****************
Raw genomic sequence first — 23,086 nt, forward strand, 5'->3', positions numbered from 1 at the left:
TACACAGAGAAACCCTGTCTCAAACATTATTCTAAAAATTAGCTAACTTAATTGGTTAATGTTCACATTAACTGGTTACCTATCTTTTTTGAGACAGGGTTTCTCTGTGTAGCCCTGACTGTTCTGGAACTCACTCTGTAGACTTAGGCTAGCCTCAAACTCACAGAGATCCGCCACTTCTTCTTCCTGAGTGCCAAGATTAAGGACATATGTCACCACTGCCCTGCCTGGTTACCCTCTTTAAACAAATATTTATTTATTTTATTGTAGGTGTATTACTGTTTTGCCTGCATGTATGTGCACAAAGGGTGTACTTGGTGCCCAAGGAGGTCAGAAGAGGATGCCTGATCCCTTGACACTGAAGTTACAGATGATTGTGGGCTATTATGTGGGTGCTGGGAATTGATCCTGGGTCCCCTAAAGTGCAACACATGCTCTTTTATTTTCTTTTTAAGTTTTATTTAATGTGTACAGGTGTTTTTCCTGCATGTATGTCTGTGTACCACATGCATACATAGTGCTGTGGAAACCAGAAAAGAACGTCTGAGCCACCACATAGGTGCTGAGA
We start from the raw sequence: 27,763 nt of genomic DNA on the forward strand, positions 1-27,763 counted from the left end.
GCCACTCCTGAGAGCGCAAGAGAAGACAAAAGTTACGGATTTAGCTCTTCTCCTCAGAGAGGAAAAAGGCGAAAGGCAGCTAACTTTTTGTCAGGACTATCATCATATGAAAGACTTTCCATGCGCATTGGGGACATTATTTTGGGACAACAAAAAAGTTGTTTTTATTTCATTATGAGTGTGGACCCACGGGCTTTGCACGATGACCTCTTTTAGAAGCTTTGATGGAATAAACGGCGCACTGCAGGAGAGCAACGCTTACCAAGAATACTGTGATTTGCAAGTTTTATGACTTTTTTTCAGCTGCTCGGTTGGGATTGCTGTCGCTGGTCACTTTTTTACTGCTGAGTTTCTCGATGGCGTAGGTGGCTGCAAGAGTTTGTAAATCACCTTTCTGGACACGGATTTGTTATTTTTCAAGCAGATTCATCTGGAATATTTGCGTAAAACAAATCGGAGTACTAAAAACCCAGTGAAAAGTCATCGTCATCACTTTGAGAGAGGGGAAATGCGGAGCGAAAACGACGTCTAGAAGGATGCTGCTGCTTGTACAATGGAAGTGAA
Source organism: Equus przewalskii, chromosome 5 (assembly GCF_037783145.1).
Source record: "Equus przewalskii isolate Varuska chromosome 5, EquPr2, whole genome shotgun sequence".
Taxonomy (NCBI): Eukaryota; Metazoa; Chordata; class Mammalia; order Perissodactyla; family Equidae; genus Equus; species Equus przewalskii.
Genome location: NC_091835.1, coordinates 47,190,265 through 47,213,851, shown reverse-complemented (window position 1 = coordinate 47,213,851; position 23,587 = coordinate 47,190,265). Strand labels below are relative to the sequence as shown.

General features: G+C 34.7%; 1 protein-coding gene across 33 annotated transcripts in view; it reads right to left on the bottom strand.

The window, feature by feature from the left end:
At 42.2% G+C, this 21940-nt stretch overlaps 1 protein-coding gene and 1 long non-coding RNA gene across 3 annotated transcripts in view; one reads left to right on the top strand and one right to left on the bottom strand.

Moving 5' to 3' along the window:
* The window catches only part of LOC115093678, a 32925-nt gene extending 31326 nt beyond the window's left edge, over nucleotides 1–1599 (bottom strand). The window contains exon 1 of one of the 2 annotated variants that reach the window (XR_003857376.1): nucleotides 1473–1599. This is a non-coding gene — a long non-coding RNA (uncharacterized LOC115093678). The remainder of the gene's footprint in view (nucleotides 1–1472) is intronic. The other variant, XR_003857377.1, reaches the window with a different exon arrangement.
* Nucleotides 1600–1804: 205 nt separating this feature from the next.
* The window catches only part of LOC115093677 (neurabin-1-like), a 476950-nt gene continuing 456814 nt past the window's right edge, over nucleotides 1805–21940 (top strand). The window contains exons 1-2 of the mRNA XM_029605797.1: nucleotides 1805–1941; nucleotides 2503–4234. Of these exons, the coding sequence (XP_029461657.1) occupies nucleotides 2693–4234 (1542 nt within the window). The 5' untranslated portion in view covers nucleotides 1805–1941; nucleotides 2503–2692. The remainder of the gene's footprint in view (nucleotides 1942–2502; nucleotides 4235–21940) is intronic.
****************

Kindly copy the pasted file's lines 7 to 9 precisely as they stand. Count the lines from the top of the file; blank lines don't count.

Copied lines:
Taxonomy (NCBI): Eukaryota; Metazoa; Chordata; class Mammalia; order Perissodactyla; family Equidae; genus Equus; species Equus przewalskii.
Genome location: NC_091835.1, coordinates 47,190,265 through 47,213,851, shown reverse-complemented (window position 1 = coordinate 47,213,851; position 23,587 = coordinate 47,190,265). Strand labels below are relative to the sequence as shown.

General features: G+C 34.7%; 1 protein-coding gene across 33 annotated transcripts in view; it reads right to left on the bottom strand.